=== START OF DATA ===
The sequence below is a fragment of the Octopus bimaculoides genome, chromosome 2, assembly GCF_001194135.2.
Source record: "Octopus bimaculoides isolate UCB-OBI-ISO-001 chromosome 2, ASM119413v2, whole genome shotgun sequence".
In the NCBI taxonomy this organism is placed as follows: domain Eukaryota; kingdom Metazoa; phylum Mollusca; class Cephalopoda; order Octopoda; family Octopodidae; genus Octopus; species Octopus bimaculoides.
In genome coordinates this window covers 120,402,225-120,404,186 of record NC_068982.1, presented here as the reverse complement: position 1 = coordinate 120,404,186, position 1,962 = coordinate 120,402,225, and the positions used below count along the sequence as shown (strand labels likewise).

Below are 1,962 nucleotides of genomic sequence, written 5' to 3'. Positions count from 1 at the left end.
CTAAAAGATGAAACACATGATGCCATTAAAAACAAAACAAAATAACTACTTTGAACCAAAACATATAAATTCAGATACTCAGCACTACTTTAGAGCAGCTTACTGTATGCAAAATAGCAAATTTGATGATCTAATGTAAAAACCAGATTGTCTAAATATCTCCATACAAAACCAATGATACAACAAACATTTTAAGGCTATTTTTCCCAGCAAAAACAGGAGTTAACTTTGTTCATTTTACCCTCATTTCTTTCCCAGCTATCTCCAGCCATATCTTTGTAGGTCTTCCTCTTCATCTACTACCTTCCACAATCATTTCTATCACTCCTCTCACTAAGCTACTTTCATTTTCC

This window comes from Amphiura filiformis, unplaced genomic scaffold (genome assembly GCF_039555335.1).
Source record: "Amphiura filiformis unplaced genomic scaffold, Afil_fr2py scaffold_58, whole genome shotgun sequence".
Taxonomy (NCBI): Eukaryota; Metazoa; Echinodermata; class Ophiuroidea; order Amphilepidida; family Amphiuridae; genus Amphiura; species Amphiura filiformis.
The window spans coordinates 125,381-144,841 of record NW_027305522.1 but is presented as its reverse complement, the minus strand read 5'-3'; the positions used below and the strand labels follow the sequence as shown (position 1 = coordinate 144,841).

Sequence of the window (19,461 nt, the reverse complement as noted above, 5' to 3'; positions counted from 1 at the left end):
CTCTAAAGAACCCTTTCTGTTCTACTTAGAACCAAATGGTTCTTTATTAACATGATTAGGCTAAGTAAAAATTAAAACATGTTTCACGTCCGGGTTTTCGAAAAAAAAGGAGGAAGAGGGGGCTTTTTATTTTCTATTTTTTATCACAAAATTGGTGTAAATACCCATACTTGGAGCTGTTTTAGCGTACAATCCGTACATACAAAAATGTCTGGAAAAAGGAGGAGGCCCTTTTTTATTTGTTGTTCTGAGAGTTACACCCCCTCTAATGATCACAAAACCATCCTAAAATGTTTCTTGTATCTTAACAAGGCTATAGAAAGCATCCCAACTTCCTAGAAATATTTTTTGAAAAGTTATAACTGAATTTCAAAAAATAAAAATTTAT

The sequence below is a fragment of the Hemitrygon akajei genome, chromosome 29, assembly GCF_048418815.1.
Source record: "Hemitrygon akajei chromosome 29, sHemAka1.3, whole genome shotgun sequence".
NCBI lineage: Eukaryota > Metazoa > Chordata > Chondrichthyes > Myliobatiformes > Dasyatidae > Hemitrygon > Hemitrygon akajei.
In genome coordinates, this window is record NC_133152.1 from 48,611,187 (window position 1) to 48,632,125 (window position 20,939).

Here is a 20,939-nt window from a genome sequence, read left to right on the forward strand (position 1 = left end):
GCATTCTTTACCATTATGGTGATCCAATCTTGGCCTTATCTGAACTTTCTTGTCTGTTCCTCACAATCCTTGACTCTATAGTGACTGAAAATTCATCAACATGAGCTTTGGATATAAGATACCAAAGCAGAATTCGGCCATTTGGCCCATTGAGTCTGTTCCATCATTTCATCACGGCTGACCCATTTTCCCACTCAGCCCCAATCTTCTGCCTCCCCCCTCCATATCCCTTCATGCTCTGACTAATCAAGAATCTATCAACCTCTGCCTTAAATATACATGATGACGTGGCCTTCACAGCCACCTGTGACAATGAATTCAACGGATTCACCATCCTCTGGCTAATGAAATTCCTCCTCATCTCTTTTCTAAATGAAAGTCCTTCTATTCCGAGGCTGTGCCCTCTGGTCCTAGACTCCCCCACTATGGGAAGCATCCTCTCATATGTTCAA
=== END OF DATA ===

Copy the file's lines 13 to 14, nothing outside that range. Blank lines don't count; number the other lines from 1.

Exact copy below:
The sequence below is a fragment of the Hemitrygon akajei genome, chromosome 29, assembly GCF_048418815.1.
Source record: "Hemitrygon akajei chromosome 29, sHemAka1.3, whole genome shotgun sequence".